Amy Errett wanted to gauge employee happiness at her e-commerce startup, but surveys weren’t working. Responses were often vague, unhelpful or, worse, deceitful. And even if she promised anonymity, some workers didn’t trust the process.
“It just never had consistency and objectivity,” said Errett, who runs the 75-person San Francisco e-commerce hair care Madison Reed.
So she called in outsiders for help.
A new breed of human resources startups is cropping up to help companies figure out how their employees feel. By building and licensing software that has the specific purpose of measuring employee engagement, they allow companies to do snap polls, target specific teams and demographic groups, offer employees anonymity and complaint hotlines, and in some cases allow whistle-blowers to bypass C-suite executives and go straight to the board of directors.
“You’ve now got tools such as Strava and Fitbit for tracking your health, but where’s the Fitbit for your company?” said Jim Barnett, co-founder and of Bay Area startup Glint, whose software analytics tools are used by companies to measure employee engagement.
Errett said she gained more insight into what her employees were thinking and feeling in three years using Glint. In addition to the snap surveys and polls of specific teams, it offers a heat map of the company showing at a glance which units have the most complaints and which managers have low approval scores – allowing her to drill down on why.
Companies are coming to realize they must stay on top of their workplace culture, lest they become the next Uber, which has been enmeshed in scandal since a former employee published a blog post describing an environment of harassment in which those who spoke out were punished.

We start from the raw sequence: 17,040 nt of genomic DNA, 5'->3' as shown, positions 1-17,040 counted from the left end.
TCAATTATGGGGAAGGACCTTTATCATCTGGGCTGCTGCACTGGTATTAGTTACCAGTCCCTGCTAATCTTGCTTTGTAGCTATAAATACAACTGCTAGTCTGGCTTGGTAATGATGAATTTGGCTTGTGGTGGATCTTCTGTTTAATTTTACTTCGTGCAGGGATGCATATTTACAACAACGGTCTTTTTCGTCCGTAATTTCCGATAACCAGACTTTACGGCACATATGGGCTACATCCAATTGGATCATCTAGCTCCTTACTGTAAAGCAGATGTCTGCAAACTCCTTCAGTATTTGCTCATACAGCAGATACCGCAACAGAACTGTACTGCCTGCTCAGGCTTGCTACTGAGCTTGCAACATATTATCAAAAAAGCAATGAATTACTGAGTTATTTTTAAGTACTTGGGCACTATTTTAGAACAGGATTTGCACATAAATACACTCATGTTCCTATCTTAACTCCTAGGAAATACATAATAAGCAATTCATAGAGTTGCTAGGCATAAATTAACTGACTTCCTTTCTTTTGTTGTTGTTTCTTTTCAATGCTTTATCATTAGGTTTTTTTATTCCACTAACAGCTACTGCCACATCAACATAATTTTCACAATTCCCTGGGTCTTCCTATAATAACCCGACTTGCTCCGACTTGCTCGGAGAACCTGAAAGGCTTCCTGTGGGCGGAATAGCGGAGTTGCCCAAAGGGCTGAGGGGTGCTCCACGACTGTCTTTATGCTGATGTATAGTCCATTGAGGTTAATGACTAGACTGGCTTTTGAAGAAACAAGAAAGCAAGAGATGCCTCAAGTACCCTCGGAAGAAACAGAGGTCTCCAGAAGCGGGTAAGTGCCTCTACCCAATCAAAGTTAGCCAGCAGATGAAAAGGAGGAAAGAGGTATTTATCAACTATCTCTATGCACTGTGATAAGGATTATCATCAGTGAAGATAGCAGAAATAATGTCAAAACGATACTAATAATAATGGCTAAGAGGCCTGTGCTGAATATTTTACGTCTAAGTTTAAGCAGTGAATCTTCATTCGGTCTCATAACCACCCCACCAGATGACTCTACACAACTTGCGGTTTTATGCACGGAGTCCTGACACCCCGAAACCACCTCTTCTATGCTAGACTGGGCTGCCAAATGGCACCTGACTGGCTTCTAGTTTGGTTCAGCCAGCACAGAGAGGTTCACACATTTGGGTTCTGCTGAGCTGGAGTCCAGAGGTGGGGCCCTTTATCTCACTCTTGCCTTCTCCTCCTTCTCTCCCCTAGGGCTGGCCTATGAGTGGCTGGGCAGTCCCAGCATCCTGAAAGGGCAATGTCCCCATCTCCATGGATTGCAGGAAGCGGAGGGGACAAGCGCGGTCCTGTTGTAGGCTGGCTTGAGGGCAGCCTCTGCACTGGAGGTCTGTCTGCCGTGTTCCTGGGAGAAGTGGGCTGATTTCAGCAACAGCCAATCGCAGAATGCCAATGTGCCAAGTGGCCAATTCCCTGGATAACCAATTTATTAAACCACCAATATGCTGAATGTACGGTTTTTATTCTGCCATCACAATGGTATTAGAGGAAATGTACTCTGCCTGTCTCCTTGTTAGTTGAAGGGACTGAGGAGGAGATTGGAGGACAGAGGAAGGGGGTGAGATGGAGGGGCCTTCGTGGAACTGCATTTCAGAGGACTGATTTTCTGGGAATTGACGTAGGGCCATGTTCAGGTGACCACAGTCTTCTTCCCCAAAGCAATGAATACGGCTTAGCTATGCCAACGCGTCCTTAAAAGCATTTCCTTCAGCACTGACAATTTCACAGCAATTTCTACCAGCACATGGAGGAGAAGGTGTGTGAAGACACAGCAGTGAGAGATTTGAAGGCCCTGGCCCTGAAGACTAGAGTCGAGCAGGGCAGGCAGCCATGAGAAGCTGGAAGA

For startups such as Glint, this desire for oversight is a lucrative business opportunity. The global governance, regulation and compliance industry could be worth more than $118.7 billion by 2020, according to finance tech insights website Let’s Talk Payments.
Denver, Colo., startup Convercent, which helps companies prevent and detect bad behavior, saw an uptick in interest and activity earlier this year amid Uber’s fall into disrepute. Convercent has nearly 600 clients, including Airbnb, Microsoft and Tesla. Uber recently signed up as a client. Like Glint, Convercent lets companies send customized “pulse” surveys, gather confidential responses in real time and view heat maps of its problem areas. It also offers an anonymous texting hotline that lets employees report . And if the chief executive is implicated, complaints go straight to the board of directors.
“The court of public opinion has usurped regulators,” said Patrick Quinlan, the founder and chief executive of Convercent. If a company is found to treat its employees poorly or behave unethically, even if regulators don’t step in, it can face costly consequences from consumer boycotts, employee attrition and lawsuits, Quinlan said.
Ruby Tuesday, the restaurant chain with more than 25,000 employees across 500 locations, has used Convercent for more than a year to ensure employees are aware of policies and procedures and offer an easy way to reach its corporate headquarters.
Previously, if an employee wanted to report a problem, he or she had to find a phone number or email for corporate headquarters, lodge a formal complaint, and hope it was taken seriously. It was often an intimidating and uncomfortable experience, said James Vitrano, Ruby Tuesday’s general counsel, who said there was no good way of tracking employee complaints.
Now that the company is using Convercent, though, problems that were previously hidden from executives who sat in offices cities or states away – such as discrimination, harassment or unfair wage practices – can be more quickly identified and addressed.